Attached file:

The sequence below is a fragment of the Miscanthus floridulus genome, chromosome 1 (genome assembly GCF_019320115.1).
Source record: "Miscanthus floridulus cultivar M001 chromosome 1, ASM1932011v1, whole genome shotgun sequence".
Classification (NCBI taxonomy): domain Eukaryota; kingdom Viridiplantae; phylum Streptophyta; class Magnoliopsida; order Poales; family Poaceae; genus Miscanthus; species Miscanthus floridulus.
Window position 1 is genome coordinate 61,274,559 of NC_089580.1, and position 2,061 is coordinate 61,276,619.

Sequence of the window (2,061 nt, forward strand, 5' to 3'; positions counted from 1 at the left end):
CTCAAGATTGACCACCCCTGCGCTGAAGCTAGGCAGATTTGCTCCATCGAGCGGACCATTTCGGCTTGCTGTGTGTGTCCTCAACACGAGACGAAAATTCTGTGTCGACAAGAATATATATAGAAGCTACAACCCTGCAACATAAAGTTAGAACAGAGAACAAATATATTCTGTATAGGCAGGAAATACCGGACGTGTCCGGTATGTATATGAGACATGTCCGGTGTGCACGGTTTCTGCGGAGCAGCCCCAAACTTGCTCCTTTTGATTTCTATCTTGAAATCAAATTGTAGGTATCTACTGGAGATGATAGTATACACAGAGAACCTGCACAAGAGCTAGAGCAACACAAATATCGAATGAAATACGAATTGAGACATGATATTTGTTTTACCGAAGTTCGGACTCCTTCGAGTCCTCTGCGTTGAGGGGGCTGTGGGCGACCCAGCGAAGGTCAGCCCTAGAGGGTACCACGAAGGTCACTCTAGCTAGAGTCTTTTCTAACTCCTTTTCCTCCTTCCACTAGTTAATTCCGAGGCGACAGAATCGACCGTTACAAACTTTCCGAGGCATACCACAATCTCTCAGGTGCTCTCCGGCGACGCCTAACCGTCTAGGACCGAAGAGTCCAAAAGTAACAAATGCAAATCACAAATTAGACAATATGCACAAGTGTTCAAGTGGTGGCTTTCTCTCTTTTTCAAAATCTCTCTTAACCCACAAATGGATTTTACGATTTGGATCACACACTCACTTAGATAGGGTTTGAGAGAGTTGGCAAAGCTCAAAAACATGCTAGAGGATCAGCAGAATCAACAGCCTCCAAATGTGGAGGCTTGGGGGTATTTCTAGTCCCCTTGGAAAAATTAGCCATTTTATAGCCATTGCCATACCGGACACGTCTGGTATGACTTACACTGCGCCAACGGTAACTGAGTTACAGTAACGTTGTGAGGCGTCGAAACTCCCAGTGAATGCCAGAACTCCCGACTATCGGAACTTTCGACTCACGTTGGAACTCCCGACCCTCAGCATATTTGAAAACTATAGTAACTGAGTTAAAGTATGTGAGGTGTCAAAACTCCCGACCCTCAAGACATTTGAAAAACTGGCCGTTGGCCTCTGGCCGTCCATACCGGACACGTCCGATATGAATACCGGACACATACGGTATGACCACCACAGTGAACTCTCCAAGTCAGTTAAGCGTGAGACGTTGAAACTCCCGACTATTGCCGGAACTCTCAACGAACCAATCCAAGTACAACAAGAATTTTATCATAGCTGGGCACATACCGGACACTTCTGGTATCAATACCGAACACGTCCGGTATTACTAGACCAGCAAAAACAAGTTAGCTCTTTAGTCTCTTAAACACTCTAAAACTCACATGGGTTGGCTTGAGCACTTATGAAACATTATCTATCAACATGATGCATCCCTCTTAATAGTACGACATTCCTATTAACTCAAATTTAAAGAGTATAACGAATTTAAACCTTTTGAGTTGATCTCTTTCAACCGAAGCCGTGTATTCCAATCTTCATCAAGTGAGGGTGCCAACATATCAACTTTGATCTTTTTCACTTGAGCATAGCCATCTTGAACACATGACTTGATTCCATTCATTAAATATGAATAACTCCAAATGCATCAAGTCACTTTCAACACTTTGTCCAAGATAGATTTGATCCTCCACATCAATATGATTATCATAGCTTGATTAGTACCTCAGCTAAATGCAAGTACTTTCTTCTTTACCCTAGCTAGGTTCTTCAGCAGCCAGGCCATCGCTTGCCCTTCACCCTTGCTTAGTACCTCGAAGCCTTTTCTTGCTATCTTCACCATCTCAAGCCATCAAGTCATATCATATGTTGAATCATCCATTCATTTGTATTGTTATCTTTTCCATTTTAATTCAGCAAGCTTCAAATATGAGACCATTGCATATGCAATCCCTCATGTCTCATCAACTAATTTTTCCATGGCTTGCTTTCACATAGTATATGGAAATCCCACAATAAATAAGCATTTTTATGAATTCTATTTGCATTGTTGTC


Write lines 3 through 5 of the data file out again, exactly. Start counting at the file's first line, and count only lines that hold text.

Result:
Classification (NCBI taxonomy): domain Eukaryota; kingdom Viridiplantae; phylum Streptophyta; class Magnoliopsida; order Poales; family Poaceae; genus Miscanthus; species Miscanthus floridulus.
Window position 1 is genome coordinate 61,274,559 of NC_089580.1, and position 2,061 is coordinate 61,276,619.

Sequence of the window (2,061 nt, forward strand, 5' to 3'; positions counted from 1 at the left end):